*Grégoire Nicollier**September 27, 2016*

The following result improves problem 11841 from The American Mathematical Monthly (May 2015) and http://www.cut-the-knot.org/m/Geometry/HlawkaInConvexQuadrilateral.shtml.

*Proof.* Hlawka's inequality states that

|x|+|y|+|z|-|x+y|-|y+z|-|z+x|+|x+y+z|\ge0\; \text{for any complex}\;x,\,y,\,z

with equality exactly when one of the four numbers x, y, z, and -(x+y+z) is zero or three of them have the same argument (proof below).

Take now simply

*Proof of Hlawka's inequality.* Let LHS be the left-hand side of Hlawka's inequality. A straightforward calculation shows that

Every term of the cyclic sum is a product of two nonnegative factors by triangle inequalities and the factor multiplying LHS is strictly positive except for x=y=z=0 (but then \text{LHS}=0). It remains to determine when Hlawka's inequality is an equality.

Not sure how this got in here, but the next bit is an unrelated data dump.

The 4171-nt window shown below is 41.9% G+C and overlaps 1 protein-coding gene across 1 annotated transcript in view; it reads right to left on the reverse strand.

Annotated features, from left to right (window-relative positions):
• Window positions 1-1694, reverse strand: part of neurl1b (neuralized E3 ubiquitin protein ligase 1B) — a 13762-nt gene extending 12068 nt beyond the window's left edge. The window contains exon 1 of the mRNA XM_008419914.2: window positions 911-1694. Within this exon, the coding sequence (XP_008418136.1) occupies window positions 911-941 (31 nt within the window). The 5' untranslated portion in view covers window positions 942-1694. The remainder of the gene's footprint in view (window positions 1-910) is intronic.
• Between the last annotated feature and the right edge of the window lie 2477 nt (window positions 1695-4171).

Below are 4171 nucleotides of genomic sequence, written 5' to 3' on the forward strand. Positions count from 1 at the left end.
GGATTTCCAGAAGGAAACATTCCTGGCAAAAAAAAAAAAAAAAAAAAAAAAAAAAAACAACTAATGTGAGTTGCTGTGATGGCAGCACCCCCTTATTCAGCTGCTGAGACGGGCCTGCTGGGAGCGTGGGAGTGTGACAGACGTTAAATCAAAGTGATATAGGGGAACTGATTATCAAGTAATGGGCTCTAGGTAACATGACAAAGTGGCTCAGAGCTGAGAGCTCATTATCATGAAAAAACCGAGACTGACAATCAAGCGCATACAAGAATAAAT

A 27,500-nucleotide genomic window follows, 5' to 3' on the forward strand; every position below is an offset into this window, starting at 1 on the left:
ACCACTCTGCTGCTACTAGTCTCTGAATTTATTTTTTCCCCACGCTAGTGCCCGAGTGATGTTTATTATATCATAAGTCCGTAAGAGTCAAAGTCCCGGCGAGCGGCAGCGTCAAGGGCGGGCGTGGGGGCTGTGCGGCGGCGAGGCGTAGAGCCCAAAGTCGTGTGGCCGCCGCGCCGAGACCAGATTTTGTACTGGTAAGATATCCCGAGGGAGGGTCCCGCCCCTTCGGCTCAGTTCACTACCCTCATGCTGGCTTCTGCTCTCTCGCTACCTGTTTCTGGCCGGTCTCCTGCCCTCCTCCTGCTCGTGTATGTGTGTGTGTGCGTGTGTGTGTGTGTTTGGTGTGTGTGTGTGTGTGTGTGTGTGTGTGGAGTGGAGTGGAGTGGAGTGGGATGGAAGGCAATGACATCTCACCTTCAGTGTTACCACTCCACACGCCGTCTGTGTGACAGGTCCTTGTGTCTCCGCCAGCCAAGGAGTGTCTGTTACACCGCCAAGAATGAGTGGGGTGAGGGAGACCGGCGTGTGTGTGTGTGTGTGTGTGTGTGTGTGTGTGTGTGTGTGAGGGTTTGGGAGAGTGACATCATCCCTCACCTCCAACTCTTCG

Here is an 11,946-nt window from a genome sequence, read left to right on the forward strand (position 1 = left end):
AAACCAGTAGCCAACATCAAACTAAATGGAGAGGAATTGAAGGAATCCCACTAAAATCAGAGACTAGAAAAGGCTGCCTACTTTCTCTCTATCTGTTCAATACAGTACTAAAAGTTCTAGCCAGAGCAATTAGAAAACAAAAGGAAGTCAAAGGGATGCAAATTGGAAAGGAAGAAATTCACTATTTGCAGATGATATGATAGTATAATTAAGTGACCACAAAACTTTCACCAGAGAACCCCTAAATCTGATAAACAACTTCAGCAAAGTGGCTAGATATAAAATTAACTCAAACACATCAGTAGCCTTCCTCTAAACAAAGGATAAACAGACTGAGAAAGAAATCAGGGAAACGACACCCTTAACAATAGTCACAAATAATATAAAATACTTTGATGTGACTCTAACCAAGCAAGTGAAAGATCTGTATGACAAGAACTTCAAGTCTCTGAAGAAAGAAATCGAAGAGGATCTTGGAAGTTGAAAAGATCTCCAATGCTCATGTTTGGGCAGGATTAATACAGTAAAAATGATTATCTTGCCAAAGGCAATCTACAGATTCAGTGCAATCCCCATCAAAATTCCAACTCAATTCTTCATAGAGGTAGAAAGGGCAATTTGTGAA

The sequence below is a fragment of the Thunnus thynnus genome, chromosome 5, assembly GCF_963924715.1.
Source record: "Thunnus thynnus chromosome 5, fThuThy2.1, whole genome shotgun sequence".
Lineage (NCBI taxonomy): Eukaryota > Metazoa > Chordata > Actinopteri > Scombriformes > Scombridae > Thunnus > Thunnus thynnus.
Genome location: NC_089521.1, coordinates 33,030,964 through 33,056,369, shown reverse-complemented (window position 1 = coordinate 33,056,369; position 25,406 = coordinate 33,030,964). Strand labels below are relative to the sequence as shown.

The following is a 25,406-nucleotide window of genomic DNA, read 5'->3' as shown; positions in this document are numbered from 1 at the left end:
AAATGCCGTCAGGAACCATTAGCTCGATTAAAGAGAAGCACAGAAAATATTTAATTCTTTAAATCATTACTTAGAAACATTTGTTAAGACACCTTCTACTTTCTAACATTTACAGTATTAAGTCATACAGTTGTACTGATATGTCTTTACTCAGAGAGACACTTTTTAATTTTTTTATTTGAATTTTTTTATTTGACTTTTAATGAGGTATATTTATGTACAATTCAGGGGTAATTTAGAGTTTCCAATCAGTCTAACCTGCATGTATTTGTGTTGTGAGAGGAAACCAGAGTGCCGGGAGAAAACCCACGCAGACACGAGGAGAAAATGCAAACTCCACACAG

If one of the four numbers x, y, z, and -(x+y+z) is zero or three of them have the same argument, each term of the above cyclic sum vanishes and \text{LHS}=0 follows (or is true in the case x=y=z=0).

To establish that there is no other case of equality, we suppose for the rest of the proof that \text{LHS}=0 with xyz≠0, x+y+z≠0, and, say, \arg x different from \arg y and \arg z. We have to show that y, z, and -(x+y+z) have the same argument. In the cyclic sum, the first and third terms have a nonzero first factor, hence the second factor vanishes: x+y+z, -z, and -y have thus the same argument, which implies x+y≠0, x+z≠0, z=\lambda(x+y), and y=\mu(x+z) for some real \lambda,\,\mu\in(-1,\,0). As z=-x+y/\mu=\lambda x+\lambda y with \lambda≠-1, the vectors x and y must be parallel, that is, \arg y=-\arg x. Hence z=\lambda(x+y) is also parallel to x, that is, \arg z=-\arg x. As \lambda\in(-1,\,0), one has \arg(x+y)=-\arg z=\arg x and thus |x|>\max\left(|y|,\,|z|\right). In the first term of the cyclic sum, the second factor